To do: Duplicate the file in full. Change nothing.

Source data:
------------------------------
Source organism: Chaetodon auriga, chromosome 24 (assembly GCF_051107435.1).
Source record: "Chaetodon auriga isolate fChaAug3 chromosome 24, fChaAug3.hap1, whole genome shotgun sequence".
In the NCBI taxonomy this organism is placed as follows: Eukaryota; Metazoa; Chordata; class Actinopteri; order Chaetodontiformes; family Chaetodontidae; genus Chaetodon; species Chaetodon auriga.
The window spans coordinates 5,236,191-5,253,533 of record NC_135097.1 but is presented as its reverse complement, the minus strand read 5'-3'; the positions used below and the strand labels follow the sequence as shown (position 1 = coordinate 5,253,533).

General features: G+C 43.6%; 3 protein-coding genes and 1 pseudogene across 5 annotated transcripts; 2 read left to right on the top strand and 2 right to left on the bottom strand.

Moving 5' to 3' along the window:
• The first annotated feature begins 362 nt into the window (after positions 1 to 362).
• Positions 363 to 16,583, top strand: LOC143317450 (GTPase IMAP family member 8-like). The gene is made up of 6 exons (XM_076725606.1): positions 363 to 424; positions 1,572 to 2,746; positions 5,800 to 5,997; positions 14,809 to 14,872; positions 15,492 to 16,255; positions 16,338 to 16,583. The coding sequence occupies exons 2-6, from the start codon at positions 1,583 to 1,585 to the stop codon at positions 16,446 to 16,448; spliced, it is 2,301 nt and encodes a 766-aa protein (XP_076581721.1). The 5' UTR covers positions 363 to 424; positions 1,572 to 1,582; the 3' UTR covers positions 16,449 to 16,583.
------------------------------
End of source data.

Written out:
Source organism: Chaetodon auriga, chromosome 24 (assembly GCF_051107435.1).
Source record: "Chaetodon auriga isolate fChaAug3 chromosome 24, fChaAug3.hap1, whole genome shotgun sequence".
In the NCBI taxonomy this organism is placed as follows: Eukaryota; Metazoa; Chordata; class Actinopteri; order Chaetodontiformes; family Chaetodontidae; genus Chaetodon; species Chaetodon auriga.
The window spans coordinates 5,236,191-5,253,533 of record NC_135097.1 but is presented as its reverse complement, the minus strand read 5'-3'; the positions used below and the strand labels follow the sequence as shown (position 1 = coordinate 5,253,533).

General features: G+C 43.6%; 3 protein-coding genes and 1 pseudogene across 5 annotated transcripts; 2 read left to right on the top strand and 2 right to left on the bottom strand.

Moving 5' to 3' along the window:
• The first annotated feature begins 362 nt into the window (after positions 1 to 362).
• Positions 363 to 16,583, top strand: LOC143317450 (GTPase IMAP family member 8-like). The gene is made up of 6 exons (XM_076725606.1): positions 363 to 424; positions 1,572 to 2,746; positions 5,800 to 5,997; positions 14,809 to 14,872; positions 15,492 to 16,255; positions 16,338 to 16,583. The coding sequence occupies exons 2-6, from the start codon at positions 1,583 to 1,585 to the stop codon at positions 16,446 to 16,448; spliced, it is 2,301 nt and encodes a 766-aa protein (XP_076581721.1). The 5' UTR covers positions 363 to 424; positions 1,572 to 1,582; the 3' UTR covers positions 16,449 to 16,583.